Thursday, February 18, 2010


Liquorice is a confectionery flavoured with the extract of the roots of the liquorice plant. A wide variety of liquorice sweets are produced around the world. In the U.S., licorice is called black licorice, to distinguish it from similar candy varieties that are not flavoured with liquorice extract, and commonly manufactured in the form of chewy ropes or tubes. Most popular in the United Kingdom are liquorice allsorts. Dutch and Nordic liquorice characteristically contains ammonium chloride instead of sodium chloride, prominently so in salty liquorice.

The essential ingredients of liquorice candy are liquorice extract, sugar, and a binder. The binder is typically starch/flour, gum arabic, or gelatin, or a combination thereof. Additional ingredients are extra flavouring, beeswax for a shiny surface, ammonium chloride, and molasses to give the end product the familiar black colour. Ammonium chloride is mainly used in salty liquorice candy, with concentrations up to about 8 percent. However, even regular liquorice candy can contain up to 2 percent ammonium chloride, the taste of which is less prominent due to the higher sugar concentration.

During manufacturing, the ingredients are dissolved in water and heated to 135 °C. In order to obtain candies of the desired shapes, the liquid is poured into molds, that are created by impressing holes into a container filled with starch powder. The liquid is then dried and the resulting candies are sprayed with beeswax in order to give their surface a shiny appearance.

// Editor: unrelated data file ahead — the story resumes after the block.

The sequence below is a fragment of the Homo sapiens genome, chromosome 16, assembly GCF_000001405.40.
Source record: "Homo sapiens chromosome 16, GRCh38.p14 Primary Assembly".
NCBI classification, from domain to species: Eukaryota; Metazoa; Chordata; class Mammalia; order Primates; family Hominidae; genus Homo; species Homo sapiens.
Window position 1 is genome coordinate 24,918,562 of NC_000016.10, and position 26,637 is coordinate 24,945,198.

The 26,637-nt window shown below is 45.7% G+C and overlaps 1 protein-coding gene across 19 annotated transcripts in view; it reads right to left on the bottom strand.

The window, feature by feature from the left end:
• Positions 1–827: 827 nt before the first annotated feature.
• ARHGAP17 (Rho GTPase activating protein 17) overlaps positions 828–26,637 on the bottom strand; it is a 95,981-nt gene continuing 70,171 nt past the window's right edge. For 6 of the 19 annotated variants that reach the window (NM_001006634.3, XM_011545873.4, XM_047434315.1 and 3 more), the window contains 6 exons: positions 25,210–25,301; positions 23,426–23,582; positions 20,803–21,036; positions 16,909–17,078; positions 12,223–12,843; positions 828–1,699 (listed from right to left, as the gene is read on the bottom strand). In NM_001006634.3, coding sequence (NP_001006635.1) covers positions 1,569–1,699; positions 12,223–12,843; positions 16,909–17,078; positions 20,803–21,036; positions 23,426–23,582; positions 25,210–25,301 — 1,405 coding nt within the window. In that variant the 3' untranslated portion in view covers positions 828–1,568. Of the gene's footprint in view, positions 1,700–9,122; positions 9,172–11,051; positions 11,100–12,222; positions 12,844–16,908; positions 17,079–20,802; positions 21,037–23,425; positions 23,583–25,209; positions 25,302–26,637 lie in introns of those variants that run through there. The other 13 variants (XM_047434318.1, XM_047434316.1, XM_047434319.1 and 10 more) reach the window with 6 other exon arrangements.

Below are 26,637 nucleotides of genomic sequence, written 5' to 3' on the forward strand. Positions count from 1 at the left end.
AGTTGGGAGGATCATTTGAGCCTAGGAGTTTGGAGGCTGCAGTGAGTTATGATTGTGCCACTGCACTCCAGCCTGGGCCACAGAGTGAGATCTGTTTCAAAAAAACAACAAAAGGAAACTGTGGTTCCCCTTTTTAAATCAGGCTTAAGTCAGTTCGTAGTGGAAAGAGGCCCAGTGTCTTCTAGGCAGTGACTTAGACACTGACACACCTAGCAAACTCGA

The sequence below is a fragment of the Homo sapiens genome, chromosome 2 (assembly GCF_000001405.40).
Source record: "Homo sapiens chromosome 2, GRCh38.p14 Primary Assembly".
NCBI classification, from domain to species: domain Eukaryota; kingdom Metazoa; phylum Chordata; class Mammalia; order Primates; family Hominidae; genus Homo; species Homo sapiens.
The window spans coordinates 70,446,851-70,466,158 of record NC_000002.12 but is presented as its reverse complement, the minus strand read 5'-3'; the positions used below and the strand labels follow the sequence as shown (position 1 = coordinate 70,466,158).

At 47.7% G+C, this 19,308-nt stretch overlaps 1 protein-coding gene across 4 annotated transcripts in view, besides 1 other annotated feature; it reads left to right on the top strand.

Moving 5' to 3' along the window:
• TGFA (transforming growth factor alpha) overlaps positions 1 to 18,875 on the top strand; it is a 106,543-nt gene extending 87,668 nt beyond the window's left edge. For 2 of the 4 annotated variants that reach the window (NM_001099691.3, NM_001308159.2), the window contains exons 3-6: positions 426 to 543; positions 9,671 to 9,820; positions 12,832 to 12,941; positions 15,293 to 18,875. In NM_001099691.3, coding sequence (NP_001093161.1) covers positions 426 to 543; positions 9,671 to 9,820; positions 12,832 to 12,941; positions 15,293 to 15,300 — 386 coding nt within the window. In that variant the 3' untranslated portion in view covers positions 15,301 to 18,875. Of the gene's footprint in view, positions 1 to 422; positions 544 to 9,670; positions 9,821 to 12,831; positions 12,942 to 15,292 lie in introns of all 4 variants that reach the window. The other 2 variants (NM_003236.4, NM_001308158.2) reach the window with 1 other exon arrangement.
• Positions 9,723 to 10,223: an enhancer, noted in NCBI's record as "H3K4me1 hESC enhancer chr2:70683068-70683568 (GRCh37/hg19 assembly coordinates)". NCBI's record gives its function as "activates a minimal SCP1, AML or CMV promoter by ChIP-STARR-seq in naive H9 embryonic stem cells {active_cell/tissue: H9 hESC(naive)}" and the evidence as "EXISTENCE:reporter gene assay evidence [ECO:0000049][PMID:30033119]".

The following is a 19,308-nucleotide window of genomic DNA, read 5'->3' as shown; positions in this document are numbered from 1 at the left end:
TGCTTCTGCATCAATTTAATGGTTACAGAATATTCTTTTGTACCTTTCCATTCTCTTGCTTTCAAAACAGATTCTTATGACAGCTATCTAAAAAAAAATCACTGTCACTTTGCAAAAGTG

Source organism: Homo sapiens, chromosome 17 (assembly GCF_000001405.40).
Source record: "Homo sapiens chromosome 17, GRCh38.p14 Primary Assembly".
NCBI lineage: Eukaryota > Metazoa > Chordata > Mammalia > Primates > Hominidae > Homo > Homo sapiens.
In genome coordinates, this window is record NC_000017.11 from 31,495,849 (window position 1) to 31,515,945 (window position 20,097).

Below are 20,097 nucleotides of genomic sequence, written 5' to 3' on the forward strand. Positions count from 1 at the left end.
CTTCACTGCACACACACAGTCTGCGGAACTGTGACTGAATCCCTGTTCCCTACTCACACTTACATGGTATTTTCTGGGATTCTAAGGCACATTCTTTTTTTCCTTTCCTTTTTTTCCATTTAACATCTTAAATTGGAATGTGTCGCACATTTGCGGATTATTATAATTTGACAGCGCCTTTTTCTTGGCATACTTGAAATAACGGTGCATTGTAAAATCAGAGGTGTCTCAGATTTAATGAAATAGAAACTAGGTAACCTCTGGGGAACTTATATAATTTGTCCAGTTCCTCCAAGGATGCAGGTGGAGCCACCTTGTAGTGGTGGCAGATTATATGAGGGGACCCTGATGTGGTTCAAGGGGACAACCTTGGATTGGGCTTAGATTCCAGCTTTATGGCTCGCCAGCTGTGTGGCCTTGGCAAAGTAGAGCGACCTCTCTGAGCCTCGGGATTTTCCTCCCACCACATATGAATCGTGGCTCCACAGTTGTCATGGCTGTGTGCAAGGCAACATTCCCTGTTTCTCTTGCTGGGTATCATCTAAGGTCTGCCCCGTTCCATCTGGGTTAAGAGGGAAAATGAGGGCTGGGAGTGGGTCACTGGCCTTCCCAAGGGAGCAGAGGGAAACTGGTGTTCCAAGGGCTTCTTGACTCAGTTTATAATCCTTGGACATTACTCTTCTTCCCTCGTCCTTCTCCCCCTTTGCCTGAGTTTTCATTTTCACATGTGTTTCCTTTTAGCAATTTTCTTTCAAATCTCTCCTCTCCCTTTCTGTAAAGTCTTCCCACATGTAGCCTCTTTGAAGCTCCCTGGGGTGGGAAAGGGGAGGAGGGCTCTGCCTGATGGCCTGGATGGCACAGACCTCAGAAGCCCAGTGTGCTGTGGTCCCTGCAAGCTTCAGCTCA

The liquorice-root extract contains the natural sweetener glycyrrhizin, which is over 50 times sweeter than sucrose. This ingredient has various pharmaceutical properties, the most important ones being that it acts as an expectorant (facilitating removal of mucus from the lungs by coughing) and that it increases blood pressure. The latter effect can become significant with a daily consumption of 50 g or more of liquorice candy for as little as two weeks.

Liquorice is also a mild laxative, and has several varied uses in herbal medicine.

Alexander the Great supplied his troops with rations of licorice root whilst marching, due to its thirst quenching qualities.

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